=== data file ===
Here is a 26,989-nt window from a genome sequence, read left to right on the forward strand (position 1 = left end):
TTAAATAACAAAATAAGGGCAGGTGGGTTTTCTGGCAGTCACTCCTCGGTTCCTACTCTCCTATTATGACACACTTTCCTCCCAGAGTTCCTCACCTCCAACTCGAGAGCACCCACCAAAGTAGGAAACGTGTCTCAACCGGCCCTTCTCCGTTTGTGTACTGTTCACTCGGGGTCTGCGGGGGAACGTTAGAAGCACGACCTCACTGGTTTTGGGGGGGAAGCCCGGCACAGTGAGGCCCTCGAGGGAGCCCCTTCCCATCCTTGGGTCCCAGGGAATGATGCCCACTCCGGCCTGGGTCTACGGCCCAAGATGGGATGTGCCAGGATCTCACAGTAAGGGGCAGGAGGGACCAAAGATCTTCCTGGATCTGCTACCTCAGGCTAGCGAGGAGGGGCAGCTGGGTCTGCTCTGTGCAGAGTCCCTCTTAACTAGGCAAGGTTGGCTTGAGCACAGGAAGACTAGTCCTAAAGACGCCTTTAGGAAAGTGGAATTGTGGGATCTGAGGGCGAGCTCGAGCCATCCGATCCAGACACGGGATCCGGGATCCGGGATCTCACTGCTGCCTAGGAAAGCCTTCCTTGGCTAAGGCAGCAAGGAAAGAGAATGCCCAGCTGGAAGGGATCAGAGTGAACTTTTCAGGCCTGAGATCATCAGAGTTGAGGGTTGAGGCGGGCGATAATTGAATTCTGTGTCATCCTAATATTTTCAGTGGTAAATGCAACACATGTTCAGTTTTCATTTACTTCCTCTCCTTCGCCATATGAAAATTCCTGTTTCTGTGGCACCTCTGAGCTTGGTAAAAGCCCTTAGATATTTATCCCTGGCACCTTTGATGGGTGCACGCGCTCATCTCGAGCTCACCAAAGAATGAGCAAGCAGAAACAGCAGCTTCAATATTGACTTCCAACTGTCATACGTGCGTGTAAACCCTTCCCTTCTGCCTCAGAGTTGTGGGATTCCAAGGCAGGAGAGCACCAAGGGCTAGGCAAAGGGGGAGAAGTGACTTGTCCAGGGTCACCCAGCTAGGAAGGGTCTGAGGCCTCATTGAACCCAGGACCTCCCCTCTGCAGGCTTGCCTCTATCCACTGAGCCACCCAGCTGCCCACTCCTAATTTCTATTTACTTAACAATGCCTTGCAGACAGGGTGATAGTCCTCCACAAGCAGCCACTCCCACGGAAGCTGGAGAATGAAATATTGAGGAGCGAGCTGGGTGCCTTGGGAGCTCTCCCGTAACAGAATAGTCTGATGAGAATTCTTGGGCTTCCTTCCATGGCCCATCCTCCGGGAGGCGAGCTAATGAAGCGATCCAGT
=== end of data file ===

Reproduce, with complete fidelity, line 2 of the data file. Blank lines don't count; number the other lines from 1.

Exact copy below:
TTAAATAACAAAATAAGGGCAGGTGGGTTTTCTGGCAGTCACTCCTCGGTTCCTACTCTCCTATTATGACACACTTTCCTCCCAGAGTTCCTCACCTCCAACTCGAGAGCACCCACCAAAGTAGGAAACGTGTCTCAACCGGCCCTTCTCCGTTTGTGTACTGTTCACTCGGGGTCTGCGGGGGAACGTTAGAAGCACGACCTCACTGGTTTTGGGGGGGAAGCCCGGCACAGTGAGGCCCTCGAGGGAGCCCCTTCCCATCCTTGGGTCCCAGGGAATGATGCCCACTCCGGCCTGGGTCTACGGCCCAAGATGGGATGTGCCAGGATCTCACAGTAAGGGGCAGGAGGGACCAAAGATCTTCCTGGATCTGCTACCTCAGGCTAGCGAGGAGGGGCAGCTGGGTCTGCTCTGTGCAGAGTCCCTCTTAACTAGGCAAGGTTGGCTTGAGCACAGGAAGACTAGTCCTAAAGACGCCTTTAGGAAAGTGGAATTGTGGGATCTGAGGGCGAGCTCGAGCCATCCGATCCAGACACGGGATCCGGGATCCGGGATCTCACTGCTGCCTAGGAAAGCCTTCCTTGGCTAAGGCAGCAAGGAAAGAGAATGCCCAGCTGGAAGGGATCAGAGTGAACTTTTCAGGCCTGAGATCATCAGAGTTGAGGGTTGAGGCGGGCGATAATTGAATTCTGTGTCATCCTAATATTTTCAGTGGTAAATGCAACACATGTTCAGTTTTCATTTACTTCCTCTCCTTCGCCATATGAAAATTCCTGTTTCTGTGGCACCTCTGAGCTTGGTAAAAGCCCTTAGATATTTATCCCTGGCACCTTTGATGGGTGCACGCGCTCATCTCGAGCTCACCAAAGAATGAGCAAGCAGAAACAGCAGCTTCAATATTGACTTCCAACTGTCATACGTGCGTGTAAACCCTTCCCTTCTGCCTCAGAGTTGTGGGATTCCAAGGCAGGAGAGCACCAAGGGCTAGGCAAAGGGGGAGAAGTGACTTGTCCAGGGTCACCCAGCTAGGAAGGGTCTGAGGCCTCATTGAACCCAGGACCTCCCCTCTGCAGGCTTGCCTCTATCCACTGAGCCACCCAGCTGCCCACTCCTAATTTCTATTTACTTAACAATGCCTTGCAGACAGGGTGATAGTCCTCCACAAGCAGCCACTCCCACGGAAGCTGGAGAATGAAATATTGAGGAGCGAGCTGGGTGCCTTGGGAGCTCTCCCGTAACAGAATAGTCTGATGAGAATTCTTGGGCTTCCTTCCATGGCCCATCCTCCGGGAGGCGAGCTAATGAAGCGATCCAGT